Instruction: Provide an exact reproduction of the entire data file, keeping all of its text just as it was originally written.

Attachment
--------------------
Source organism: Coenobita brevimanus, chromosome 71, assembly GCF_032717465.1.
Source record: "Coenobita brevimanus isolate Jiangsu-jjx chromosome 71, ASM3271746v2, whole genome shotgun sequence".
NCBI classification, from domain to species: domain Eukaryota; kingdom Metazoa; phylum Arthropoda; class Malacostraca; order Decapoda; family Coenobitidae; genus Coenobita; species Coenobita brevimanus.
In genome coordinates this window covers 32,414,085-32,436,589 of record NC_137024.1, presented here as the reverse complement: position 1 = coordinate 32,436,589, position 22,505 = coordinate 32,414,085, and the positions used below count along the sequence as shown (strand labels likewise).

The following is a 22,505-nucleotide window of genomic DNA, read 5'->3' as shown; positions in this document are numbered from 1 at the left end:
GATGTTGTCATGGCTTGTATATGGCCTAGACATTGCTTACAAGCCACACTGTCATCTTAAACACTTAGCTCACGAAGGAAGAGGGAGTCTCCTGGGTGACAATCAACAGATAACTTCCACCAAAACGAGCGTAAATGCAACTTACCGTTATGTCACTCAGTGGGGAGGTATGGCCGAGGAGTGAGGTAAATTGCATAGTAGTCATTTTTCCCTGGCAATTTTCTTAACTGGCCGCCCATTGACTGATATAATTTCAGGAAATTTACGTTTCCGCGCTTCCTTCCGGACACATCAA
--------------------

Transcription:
Source organism: Coenobita brevimanus, chromosome 71, assembly GCF_032717465.1.
Source record: "Coenobita brevimanus isolate Jiangsu-jjx chromosome 71, ASM3271746v2, whole genome shotgun sequence".
NCBI classification, from domain to species: domain Eukaryota; kingdom Metazoa; phylum Arthropoda; class Malacostraca; order Decapoda; family Coenobitidae; genus Coenobita; species Coenobita brevimanus.
In genome coordinates this window covers 32,414,085-32,436,589 of record NC_137024.1, presented here as the reverse complement: position 1 = coordinate 32,436,589, position 22,505 = coordinate 32,414,085, and the positions used below count along the sequence as shown (strand labels likewise).

The following is a 22,505-nucleotide window of genomic DNA, read 5'->3' as shown; positions in this document are numbered from 1 at the left end:
GATGTTGTCATGGCTTGTATATGGCCTAGACATTGCTTACAAGCCACACTGTCATCTTAAACACTTAGCTCACGAAGGAAGAGGGAGTCTCCTGGGTGACAATCAACAGATAACTTCCACCAAAACGAGCGTAAATGCAACTTACCGTTATGTCACTCAGTGGGGAGGTATGGCCGAGGAGTGAGGTAAATTGCATAGTAGTCATTTTTCCCTGGCAATTTTCTTAACTGGCCGCCCATTGACTGATATAATTTCAGGAAATTTACGTTTCCGCGCTTCCTTCCGGACACATCAA